The building that housed the Saville Theatre on Shaftesbury Avenue, an architecturally and culturally important building that opened in 1931, has been saved from redevelopment.
The Theatres Trust announced today that Camden’s Planning Inspectorate has issued a statement following a Public Inquiry to dismiss two appeals relating to the Grade II listed building. The planning applications proposed to convert the building into a hotel, with a cinema in the basement. The original planning application was refused by London Borough of Camden in 2019.
The building is currently being used by Odeon as a cinema.
The original Saville Theatre was designed by TP Bennett and Son with input from notable theatre architect Bertie Crewe. The building features a large, 40m frieze that runs across the entire front by Gilbert Bayes, depicting ‘Drama Through the Ages’, and is considered to be one of the most important works of public sculpture of the 1930s.
It operated as three-tiered, 1,426 seater theatre and concert venue from its opening in 1931 to 1969, when it was sold to EMI to be converted into an ABC cinema. At the time there was much regret at its loss as a theatre, which helped galvanise the debate about theatre protection and which led to the Theatres Trust being formed six years later.
The Saville’s first production was a play with music called For The Love Of Mike by H.F. Maltby, and other notable productions included Up and Running by Firth Shephard – which reopened the venue after bombing damage in 1941 and ran for 603 performances; a musical of the Pickwick Papers in 1963 starring Harry Secombe, which proved a smash-hit and ran for two years in the West End and went on to Broadway; The Solid Gold Cadillac starring Sid James and Margaret Rutherford in 1965; and the London première of The Resistible Rise of Arturo Ui in 1969 which acted as a springboard for Leonard Rossiter. The last play performed at the theatre was Enemy by Robert Maugham, opening for a short run in December 1969.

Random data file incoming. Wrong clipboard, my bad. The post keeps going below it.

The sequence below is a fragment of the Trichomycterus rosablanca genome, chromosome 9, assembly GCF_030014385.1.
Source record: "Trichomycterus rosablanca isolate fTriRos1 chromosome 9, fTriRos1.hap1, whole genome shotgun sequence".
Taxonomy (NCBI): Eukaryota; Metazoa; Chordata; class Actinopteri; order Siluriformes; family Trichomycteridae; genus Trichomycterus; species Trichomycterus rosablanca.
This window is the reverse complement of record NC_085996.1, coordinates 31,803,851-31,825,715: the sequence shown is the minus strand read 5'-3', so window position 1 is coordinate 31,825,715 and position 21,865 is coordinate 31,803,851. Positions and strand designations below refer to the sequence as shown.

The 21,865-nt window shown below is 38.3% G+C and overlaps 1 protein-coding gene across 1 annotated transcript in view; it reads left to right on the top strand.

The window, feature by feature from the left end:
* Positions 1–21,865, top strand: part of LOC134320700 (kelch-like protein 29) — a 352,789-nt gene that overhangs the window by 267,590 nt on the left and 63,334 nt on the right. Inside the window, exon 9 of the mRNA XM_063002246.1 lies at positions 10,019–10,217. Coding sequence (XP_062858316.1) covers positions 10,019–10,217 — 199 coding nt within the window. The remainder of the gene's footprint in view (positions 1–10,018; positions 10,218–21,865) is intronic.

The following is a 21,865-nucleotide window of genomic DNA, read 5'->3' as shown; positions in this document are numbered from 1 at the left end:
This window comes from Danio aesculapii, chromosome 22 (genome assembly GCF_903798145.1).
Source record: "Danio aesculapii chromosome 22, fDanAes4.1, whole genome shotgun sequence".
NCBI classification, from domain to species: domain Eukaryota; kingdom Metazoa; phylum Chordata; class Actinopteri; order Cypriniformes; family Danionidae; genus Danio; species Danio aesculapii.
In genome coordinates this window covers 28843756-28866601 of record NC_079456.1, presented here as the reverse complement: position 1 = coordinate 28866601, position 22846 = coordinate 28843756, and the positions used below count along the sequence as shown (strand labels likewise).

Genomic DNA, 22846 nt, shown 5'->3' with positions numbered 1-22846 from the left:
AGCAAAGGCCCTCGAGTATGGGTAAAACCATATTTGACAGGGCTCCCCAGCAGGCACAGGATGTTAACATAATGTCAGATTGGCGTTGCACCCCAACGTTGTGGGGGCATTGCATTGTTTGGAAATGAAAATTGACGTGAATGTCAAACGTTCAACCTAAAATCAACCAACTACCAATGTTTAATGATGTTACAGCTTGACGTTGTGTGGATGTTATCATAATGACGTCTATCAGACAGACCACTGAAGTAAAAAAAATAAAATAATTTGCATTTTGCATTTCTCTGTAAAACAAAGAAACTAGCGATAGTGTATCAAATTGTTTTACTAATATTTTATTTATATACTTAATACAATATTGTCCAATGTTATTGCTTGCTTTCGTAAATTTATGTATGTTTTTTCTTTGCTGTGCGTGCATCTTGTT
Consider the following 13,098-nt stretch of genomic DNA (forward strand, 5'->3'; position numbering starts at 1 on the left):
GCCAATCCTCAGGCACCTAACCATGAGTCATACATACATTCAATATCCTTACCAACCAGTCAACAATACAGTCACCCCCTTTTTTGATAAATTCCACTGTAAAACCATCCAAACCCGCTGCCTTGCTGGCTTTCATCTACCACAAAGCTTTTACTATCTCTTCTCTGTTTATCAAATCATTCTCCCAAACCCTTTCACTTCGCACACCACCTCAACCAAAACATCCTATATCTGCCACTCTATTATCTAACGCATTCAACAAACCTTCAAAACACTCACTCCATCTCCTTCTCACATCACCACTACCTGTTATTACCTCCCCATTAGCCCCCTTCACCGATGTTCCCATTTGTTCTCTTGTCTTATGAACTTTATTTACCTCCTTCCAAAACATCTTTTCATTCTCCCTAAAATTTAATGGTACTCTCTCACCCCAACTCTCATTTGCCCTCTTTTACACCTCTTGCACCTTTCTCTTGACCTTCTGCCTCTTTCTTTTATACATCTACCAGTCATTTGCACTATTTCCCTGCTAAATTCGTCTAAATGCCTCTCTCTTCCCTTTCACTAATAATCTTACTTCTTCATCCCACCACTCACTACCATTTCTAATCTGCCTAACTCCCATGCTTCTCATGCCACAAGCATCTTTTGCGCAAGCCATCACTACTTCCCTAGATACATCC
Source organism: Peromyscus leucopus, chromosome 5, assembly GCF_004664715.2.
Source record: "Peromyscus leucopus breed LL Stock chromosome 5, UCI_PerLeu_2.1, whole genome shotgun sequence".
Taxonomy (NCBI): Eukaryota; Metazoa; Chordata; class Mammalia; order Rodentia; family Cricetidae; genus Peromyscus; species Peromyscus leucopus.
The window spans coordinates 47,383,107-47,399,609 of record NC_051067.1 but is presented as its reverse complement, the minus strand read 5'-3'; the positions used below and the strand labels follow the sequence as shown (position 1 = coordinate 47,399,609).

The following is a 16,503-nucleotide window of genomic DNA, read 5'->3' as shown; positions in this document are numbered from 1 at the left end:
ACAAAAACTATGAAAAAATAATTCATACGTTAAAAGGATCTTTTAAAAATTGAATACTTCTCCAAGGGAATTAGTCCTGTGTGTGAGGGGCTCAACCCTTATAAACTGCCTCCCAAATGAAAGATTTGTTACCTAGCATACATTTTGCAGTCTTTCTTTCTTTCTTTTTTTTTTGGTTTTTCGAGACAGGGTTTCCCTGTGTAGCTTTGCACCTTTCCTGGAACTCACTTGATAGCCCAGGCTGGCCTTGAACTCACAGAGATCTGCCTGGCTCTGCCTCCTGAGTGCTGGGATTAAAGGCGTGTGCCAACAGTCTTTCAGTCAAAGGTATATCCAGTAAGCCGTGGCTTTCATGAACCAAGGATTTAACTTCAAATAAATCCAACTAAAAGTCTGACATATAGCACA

In the mid-1960’s, Beatles manager Brian Epstein took over the venue and it enjoyed a number of years of success with plays and rock concerts, including performances by the Beatles themselves, Chuck Berry, The Jimi Hendrix Experience, Nirvana, The Bee Gees, and The Rolling Stones.
Part of the Theatre Trust’s justification for maintaining the building as an entertainment venue was that there is need and demand for additional large-scale theatre space within the West End, for which the Saville provides the last realistic opportunity to deliver due to its size, internal volume, access and its existing cultural use. Much of the fly grid and other original features of the theatre still remain in the building; and it’s unknown how much of the original Art Deco decorative scheme may still remain beneath the new fabric of the cinema. The original theatre meant to be very opulent, with the bar and lounge featuring mural paintings and decorations by Mr A. R. Thompson.
Conclusions from the Inspector’s final report included that “re-provision and replacement of a cinema facility has not been justified” with “insufficient evidence to show a lack of demand in the existing facility”, and that the harm from the scheme would be “considerable given the fundamental change from a single cinema/theatre use” along with “the loss of important surviving features”.
The Trust’s National Planning Adviser Tom Clarke said, “Theatres Trust is delighted with this outcome, following months of hard work preparing evidence to ensure we could robustly protect this important building. There is every potential for live performance use to return to the Saville one day, and we believe the Inspector’s decision not only protects this building as a heritage asset and emphasises the need to fully justify loss of cultural provision but also recognises how cultural and performance use of the site contributes to wider strategic objectives such as maintaining the vitality of Theatreland and the West End.”
Check out more history on the Saville at ArthurLloyds.co.uk.